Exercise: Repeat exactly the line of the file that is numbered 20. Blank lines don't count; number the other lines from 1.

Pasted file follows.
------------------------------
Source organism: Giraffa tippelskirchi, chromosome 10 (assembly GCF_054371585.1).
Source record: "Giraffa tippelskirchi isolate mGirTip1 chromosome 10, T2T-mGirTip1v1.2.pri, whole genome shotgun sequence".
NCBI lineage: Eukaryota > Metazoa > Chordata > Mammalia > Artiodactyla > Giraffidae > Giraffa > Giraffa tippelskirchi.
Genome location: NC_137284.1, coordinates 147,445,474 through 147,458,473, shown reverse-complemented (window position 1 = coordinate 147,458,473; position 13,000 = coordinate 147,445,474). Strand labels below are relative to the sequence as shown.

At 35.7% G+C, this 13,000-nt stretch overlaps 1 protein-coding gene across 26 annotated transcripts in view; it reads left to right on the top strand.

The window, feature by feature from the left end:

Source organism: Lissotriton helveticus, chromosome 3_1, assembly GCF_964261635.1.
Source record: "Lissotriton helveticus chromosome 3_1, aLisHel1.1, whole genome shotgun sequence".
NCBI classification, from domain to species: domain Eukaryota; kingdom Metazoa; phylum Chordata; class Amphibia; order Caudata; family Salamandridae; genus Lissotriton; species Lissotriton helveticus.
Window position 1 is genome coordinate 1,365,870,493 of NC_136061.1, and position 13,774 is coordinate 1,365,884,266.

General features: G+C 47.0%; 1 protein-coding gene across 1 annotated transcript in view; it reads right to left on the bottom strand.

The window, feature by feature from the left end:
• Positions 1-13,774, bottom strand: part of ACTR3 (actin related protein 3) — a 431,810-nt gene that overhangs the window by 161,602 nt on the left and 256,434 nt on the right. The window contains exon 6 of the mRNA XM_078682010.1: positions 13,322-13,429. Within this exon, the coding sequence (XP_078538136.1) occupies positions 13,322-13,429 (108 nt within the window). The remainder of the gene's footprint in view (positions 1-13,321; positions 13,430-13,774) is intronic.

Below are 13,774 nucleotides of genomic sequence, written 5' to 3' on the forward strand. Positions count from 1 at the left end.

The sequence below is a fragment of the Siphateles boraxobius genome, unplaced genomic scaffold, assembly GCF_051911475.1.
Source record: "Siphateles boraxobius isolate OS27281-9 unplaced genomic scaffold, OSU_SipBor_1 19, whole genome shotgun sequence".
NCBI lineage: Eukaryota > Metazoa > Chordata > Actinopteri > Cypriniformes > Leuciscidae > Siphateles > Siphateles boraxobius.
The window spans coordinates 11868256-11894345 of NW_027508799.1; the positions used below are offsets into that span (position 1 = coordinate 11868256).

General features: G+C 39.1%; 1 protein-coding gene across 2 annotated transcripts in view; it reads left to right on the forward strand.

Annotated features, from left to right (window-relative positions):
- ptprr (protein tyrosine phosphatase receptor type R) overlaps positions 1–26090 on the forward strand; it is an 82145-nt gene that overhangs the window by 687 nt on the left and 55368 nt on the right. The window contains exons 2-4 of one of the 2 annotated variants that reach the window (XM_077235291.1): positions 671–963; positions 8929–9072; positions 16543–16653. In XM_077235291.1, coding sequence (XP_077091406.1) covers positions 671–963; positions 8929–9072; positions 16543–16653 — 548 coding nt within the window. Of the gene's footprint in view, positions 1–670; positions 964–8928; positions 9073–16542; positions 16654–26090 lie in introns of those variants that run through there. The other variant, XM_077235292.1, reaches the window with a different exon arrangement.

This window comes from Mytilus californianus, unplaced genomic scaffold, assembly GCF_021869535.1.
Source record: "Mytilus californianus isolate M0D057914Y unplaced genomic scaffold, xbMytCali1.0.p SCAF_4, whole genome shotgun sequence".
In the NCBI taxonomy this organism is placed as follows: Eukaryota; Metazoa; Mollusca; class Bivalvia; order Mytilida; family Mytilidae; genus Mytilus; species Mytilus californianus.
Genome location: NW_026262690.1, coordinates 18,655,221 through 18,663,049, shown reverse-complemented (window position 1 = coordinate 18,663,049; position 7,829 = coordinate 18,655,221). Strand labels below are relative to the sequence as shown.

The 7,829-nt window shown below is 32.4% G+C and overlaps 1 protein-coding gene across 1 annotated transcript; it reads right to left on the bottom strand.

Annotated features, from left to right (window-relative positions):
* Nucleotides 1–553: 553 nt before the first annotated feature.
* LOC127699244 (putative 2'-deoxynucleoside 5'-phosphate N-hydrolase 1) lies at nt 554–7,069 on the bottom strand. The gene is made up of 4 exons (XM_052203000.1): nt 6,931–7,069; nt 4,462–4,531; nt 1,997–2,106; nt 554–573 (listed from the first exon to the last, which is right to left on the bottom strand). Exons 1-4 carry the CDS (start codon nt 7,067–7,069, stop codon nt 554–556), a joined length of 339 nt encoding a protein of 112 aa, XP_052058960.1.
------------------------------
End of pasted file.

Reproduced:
Annotated features, from left to right (window-relative positions):